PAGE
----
- Item 9: Franchisee’s obligations: Wonderful place to start since it acts as a table of contents telling you what’s covered and where to find it. Common obligations including site selection and development, fees, compliance with standards, ongoing purchases, maintenance, appearance and remodeling requirements, insurance, advertising, management, records and reports, inspections and audits.
- Item 10: Financing: Franchisors aren’t required to offer a financing option and if offered, the terms are not set in stone. Your consultant can also suggest sources to find a small business lender and explore other ways to fund your business such as using your retirement funds.
- Item 11: Franchisor’s assistance, advertising, computer systems and training: This section describes how much support franchisor will provide day-to-day operations expectations.
- Item 12: Territory outlines how the franchisor defines territory and the protections provided to franchisees
- Items 13-14: Intellectual property is identified such as registered trademarks, patents or copyrights
- Item 15: Your Obligation to participate in the actual day to day operation of the franchise business
- Item 16: Restrictions on goods or services the franchisee can sell.
- Item 17: Renewal, termination, transfers and dispute resolution. A table summarizes your franchise rights or if the terms are subject to change at the time of renewal.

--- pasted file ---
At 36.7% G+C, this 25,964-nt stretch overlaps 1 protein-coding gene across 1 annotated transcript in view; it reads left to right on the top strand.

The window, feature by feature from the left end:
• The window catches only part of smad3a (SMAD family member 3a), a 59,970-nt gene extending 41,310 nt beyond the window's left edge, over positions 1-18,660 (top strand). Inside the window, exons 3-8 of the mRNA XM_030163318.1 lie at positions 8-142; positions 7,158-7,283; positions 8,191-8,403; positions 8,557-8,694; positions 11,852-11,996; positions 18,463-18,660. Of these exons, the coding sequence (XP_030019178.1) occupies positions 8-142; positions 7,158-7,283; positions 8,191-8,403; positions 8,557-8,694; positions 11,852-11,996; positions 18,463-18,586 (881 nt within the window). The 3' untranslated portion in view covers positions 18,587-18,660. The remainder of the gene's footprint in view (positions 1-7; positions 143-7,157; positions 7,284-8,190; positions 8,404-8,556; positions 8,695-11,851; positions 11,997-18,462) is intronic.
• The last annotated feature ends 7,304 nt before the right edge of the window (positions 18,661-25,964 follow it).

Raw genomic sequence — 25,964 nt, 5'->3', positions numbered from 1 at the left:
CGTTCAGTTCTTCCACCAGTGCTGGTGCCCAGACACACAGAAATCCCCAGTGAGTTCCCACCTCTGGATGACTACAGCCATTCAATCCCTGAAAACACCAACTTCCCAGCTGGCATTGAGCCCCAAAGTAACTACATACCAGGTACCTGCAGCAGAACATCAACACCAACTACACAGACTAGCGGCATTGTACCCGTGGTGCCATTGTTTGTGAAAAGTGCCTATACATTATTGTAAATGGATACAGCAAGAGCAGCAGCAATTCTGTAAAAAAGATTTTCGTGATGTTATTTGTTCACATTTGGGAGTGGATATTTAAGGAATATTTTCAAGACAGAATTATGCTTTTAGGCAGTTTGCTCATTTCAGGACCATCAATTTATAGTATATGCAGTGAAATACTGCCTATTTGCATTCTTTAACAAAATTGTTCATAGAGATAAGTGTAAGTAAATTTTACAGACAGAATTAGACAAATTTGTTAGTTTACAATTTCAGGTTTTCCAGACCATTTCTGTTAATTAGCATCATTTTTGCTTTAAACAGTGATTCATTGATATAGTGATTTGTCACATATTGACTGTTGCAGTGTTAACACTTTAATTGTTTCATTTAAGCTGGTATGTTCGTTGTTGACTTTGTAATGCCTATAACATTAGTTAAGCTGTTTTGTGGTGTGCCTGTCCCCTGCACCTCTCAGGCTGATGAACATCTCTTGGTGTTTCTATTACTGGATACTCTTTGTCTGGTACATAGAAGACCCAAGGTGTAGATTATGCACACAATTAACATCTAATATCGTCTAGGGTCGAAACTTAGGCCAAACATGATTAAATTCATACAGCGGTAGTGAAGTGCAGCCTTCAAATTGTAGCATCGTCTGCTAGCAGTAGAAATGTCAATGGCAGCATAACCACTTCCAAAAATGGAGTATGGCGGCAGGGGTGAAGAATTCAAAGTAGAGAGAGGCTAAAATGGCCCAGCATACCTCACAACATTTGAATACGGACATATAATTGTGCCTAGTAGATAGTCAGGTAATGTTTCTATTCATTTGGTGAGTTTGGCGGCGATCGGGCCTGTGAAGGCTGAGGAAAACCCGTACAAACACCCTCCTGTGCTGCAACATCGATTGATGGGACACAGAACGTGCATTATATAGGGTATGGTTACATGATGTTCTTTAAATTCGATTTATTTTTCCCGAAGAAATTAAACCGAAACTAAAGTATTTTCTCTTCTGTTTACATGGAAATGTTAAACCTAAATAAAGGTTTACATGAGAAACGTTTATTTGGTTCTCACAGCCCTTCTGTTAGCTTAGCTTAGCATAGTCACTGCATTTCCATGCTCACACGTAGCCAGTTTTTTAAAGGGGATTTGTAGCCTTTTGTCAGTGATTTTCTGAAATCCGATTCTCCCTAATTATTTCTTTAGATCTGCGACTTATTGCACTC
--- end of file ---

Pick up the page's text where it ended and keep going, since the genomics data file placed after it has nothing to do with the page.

- Item 18: Public figures who have control of the franchise system, use their image to endorse the franchise or invest in the franchisor so you want to know how money is used. e. celebrities, sports hero’s….
- Item 19: Financial performance representations can include either historical or projected representations of how current and past franchises have performed financially. Representations can be a chart, table or mathematical calculation to represent franchise earnings, but they are not required.
- Item 20: Outlets and franchisee information includes five tables showing the number of franchised & company-owned locations in the past three years including contact information for current and former franchisees so you can interview them to validate franchisor’s support, ask about their financial performance before deciding
- Item 21: Franchisor “audited” financial statements from the previous three fiscal years
- Item 22: Contracts: includes copies of the actual franchise agreement and other contracts you will be asked to sign.
- Item 23: Receipts: Franchisee signs one copy to indicate they received the disclosure document.
By understanding what to expect from the FDD, and where to find the franchising information you are looking for, you will be able to work your way through the document efficiently and effectively. As Franchise Coach can help you through the franchise document disclosure (FDD) review process to make sure that you are asking the right questions to get accurate comparison information. Please see this article for more information about franchise consultants, and feel free to connect with Scott Diener to to discuss more dynamics about researching franchise opportunities.